When past-due or defaulted debts goes into collections, debtors must deal powerful agencies able to employ vast resources to secure the money they are owed. Their aggressive, sometimes harassing tactics make life miserable for those already struggling to make ends meet.
Few collection agencies are more influential and enjoy more resources than the federal government. Investigators and regulators at the federal and state level are now accusing the United States Education Department of abusing that power.
According to the Federal Reserve Bank of New York, 11 percent of the $1.325 trillion in federal student loans is severely delinquent or in default (270 days or more). The DOE’s solution seems to focus on steering debtors away from affordable repayment plans. Their preference seems to be focused on garnishment efforts, an option that reduces their costs.
The DOE and their official designees target not only the borrowers, but also co-signers that could be parents, grandparents and other loved ones. Wages are their initial target for garnishment. However, if income is insufficient, they set their sights on tax refunds and Social Security payment reductions.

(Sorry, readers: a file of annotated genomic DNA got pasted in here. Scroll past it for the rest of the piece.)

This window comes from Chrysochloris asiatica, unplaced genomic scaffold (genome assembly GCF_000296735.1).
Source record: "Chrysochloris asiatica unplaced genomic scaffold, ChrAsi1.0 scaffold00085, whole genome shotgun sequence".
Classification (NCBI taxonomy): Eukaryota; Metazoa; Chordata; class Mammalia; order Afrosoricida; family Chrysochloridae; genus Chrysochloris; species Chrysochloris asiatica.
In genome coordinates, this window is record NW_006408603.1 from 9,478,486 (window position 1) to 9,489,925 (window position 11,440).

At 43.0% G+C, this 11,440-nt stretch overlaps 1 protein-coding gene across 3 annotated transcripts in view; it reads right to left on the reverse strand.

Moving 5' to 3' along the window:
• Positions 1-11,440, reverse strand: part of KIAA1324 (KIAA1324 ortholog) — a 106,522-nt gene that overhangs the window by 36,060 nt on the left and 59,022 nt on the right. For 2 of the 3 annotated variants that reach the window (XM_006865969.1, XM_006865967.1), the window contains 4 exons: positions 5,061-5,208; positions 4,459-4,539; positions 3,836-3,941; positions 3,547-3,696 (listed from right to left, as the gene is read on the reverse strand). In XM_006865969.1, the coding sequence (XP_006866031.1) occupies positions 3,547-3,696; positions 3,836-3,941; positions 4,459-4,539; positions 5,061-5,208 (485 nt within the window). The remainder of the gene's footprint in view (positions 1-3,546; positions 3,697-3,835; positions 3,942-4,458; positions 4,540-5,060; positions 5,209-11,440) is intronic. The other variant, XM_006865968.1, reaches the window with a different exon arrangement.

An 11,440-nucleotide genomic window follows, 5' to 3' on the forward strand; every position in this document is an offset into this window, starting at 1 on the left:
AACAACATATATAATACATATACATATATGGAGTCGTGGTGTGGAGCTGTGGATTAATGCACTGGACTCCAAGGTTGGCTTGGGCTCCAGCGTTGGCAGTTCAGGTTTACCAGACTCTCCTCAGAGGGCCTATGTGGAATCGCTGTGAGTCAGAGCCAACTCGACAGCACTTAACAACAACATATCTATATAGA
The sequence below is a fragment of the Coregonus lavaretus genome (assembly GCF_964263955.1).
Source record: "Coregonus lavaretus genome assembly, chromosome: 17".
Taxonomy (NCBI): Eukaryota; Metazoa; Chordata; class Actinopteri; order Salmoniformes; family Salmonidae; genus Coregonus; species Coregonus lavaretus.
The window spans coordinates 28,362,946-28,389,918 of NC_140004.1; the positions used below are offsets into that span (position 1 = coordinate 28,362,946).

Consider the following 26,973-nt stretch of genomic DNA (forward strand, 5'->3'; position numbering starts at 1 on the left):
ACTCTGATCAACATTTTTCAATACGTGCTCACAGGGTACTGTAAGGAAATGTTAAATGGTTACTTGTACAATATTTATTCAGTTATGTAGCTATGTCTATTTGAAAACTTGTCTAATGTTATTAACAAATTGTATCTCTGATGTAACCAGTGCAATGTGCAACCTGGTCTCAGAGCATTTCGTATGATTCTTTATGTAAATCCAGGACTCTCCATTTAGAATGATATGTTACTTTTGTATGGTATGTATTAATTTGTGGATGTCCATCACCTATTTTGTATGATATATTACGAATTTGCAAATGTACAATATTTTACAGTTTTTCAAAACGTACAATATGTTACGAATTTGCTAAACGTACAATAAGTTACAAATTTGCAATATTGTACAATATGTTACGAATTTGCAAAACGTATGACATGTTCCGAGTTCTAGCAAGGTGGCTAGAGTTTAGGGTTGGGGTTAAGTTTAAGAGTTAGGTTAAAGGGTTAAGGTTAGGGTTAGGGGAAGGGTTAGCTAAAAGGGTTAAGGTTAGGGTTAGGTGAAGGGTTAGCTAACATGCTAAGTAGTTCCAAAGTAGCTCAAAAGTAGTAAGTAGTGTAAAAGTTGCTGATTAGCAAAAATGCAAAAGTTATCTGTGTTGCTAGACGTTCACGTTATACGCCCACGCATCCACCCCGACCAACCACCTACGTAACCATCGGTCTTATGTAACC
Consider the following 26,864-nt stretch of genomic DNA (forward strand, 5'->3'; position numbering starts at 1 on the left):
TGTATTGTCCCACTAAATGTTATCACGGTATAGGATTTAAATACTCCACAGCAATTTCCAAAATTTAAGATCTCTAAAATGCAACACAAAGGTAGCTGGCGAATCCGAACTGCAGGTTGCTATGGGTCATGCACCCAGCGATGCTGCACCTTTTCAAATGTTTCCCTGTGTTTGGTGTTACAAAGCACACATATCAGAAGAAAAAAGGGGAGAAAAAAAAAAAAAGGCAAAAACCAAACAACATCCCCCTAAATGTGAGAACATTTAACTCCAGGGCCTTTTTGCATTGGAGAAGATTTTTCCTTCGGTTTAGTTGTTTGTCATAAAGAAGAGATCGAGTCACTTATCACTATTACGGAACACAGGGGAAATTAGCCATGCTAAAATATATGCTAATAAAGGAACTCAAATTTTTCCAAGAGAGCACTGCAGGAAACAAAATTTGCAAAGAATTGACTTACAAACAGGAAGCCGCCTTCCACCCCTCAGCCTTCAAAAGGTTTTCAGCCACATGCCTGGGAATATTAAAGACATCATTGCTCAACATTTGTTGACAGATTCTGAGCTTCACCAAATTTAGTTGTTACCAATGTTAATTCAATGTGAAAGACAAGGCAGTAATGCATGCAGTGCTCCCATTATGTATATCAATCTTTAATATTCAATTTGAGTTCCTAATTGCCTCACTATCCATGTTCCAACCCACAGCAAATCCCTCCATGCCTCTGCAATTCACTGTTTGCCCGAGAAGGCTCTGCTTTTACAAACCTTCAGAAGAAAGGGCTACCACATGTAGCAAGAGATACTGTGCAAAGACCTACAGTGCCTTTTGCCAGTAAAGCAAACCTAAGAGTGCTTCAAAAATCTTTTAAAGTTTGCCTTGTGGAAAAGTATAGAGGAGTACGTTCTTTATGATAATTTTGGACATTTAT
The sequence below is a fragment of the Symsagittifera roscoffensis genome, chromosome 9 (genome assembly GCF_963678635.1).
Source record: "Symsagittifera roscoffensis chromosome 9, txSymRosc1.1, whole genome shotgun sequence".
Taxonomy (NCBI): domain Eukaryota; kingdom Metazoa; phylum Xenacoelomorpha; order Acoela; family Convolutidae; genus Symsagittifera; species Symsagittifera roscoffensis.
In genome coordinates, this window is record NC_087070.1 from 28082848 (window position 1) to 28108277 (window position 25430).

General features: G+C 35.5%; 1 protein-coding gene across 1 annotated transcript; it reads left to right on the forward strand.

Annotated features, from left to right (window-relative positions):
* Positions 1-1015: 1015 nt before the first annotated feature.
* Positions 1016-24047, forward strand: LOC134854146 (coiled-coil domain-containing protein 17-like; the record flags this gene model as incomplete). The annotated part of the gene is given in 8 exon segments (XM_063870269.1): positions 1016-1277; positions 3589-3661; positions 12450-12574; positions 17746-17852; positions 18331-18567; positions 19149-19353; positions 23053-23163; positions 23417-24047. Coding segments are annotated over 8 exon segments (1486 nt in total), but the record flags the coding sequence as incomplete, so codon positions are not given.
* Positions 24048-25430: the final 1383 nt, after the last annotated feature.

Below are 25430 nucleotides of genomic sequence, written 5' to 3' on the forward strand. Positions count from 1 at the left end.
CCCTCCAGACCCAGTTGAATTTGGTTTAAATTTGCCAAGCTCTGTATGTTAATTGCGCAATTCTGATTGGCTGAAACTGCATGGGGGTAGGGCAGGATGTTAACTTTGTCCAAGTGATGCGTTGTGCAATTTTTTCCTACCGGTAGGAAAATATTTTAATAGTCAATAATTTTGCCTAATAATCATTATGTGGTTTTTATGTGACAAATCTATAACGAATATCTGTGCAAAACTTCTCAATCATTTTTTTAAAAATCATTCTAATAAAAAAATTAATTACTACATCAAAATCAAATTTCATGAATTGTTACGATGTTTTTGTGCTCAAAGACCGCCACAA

According to federal data analyzed by Reuters, the garnishment efforts over two years by DOE servicers and private debt collectors have yielded approximately $3 billion in wages. Over the past year, DOE’s using tax refund seizures and Social Security benefit reductions has brought in $2.6 billion, an increase of $2.2 billion in 2015.
Since 2009, the DOE has collected about $15.2 billion since 2009. With the Federal Reserve Bank of New York estimating that 11 percent of the $1.325 trillion in federal student loans is severely delinquent or in default, they have only begun to collect.
The fallout of default goes beyond garnishment and other aggressive collection actions. It puts financial stability even more out of reach. In addition, credit scores plummet, often disqualifying debtors applying for car loans, property rentals, utilities and, in some cases, cell phone contracts. Employers who do background checks may be scared off after seeing a low FICO score.